Acknowledgements

The authors greatly appreciate the Netherlands Organisation for Health Research and Development (ZonMW grant number: 170995003) and Rijndam Rehabilitation for their financial support. The authors thank SPACE BOP study group members Dr Suzanne Polinder, Dr Ewout Steyerberg, Eline Bolster, Irma Viola, Karlijn van Beek, Suzanne Lambregts and Johannes Verheijden, for their substantial contributions to this study. The authors also thank Gerard Borsboom (statistical advice); Dr Wim Hop (randomization scheme); Kim van Hutten and Mariette Koster (measurements/analyses); Dr Eugene Rameckers (iPT guideline); medical specialists in rehabilitation of VU Amsterdam, Erasmus MC Rotterdam, Rijndam Rehabilitation Rotterdam; and the secondary centres in the Amsterdam region, Revant Breda, Libra Rehabilitation & Audiology Eindhoven, De Hoogstraat Utrecht and De Trappenberg Huizen (patient enrolment), all physical therapists, casting room workers, CPOs and, finally, the participating children and their families.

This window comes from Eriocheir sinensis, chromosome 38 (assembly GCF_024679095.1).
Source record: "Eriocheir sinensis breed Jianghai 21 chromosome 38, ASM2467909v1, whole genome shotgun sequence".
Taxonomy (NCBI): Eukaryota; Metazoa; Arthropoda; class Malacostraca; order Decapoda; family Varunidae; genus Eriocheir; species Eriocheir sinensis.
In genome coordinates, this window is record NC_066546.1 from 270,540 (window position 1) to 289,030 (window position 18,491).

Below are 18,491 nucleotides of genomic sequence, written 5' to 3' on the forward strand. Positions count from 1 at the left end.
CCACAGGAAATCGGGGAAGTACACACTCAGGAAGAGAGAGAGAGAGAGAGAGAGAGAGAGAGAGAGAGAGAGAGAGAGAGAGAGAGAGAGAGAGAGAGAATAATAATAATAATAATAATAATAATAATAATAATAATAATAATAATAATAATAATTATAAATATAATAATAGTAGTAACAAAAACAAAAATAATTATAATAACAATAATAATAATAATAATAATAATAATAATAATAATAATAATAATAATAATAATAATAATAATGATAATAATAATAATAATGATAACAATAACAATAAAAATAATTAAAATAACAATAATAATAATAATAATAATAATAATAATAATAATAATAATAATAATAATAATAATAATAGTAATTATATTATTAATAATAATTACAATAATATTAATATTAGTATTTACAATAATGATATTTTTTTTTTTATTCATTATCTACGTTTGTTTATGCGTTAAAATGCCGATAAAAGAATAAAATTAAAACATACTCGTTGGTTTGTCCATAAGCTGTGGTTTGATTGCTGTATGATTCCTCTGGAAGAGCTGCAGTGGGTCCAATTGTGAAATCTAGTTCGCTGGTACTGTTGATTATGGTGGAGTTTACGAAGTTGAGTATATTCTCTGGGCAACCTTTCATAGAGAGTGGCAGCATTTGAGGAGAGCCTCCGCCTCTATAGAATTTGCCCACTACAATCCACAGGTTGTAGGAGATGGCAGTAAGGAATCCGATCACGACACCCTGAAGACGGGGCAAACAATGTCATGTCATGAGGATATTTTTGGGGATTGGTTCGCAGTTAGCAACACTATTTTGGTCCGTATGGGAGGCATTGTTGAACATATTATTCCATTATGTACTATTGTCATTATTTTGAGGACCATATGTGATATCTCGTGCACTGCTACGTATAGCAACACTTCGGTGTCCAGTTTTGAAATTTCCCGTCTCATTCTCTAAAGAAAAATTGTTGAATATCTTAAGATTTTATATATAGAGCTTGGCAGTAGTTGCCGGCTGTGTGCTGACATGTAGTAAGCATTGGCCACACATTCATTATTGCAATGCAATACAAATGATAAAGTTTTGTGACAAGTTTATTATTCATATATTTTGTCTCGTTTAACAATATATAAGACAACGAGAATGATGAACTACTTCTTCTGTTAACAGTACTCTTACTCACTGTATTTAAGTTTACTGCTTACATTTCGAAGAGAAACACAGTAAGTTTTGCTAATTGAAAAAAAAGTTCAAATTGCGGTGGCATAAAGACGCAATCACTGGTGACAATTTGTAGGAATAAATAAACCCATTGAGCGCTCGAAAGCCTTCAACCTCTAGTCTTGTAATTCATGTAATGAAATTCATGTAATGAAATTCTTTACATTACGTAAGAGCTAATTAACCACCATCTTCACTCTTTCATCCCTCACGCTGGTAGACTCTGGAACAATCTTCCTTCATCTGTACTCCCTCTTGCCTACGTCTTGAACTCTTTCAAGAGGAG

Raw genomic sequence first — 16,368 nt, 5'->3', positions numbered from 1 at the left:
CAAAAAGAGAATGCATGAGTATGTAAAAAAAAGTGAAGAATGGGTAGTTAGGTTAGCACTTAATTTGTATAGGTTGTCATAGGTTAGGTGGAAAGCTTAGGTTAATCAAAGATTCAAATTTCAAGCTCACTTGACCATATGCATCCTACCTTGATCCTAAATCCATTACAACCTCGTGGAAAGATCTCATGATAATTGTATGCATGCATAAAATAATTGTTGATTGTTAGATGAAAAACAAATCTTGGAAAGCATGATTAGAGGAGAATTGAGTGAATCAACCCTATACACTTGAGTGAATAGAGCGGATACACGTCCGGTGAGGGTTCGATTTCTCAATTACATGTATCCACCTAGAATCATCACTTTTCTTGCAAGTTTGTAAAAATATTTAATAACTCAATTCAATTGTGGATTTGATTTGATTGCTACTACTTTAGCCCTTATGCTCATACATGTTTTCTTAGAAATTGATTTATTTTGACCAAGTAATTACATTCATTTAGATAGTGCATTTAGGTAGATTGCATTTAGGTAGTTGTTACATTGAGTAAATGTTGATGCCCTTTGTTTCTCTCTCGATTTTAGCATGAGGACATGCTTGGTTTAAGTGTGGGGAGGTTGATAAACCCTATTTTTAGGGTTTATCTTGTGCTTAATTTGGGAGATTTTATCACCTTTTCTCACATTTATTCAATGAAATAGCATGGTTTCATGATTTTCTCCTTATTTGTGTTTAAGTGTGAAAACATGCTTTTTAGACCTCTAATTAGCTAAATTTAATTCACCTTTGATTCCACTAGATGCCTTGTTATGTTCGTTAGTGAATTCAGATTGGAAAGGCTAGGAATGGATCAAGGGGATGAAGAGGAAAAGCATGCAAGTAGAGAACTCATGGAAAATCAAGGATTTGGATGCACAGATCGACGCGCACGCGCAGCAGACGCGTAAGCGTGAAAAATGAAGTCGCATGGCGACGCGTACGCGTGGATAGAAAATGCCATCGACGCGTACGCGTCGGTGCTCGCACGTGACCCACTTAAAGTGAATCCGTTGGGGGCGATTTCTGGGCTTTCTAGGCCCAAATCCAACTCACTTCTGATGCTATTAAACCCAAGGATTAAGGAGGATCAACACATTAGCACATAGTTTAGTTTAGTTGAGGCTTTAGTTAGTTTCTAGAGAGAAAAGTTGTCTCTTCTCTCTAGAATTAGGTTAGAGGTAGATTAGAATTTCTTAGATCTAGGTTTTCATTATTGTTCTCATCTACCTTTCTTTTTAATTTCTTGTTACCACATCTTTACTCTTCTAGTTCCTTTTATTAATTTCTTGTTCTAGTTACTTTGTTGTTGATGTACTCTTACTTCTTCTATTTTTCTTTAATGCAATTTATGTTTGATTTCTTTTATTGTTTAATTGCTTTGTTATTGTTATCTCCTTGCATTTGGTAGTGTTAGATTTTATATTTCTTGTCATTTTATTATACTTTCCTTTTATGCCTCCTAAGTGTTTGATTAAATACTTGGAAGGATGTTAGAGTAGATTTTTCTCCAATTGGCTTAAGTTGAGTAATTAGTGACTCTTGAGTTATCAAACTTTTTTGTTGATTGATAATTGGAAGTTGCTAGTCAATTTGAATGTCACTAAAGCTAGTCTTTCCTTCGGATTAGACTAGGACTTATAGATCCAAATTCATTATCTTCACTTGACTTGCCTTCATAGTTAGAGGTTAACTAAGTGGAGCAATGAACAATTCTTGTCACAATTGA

Financial support: The SPACE BOP study is financially supported by the Netherlands Organisation for Health Research and Development (ZonMW grant number: 170995003) and Rijndam Rehabilitation Rotterdam, the Netherlands.

The authors have no conflicts of interest to declare.

References
  1. Elkamil AI, Andersen GL, Skranes J, Lamvik T, Vik T. Botulinum neurotoxin treatment in children with cerebral palsy: a population-based study in Norway. Eur J Paediatr Neurol 2012; 16: 522–527.
    View article    Google Scholar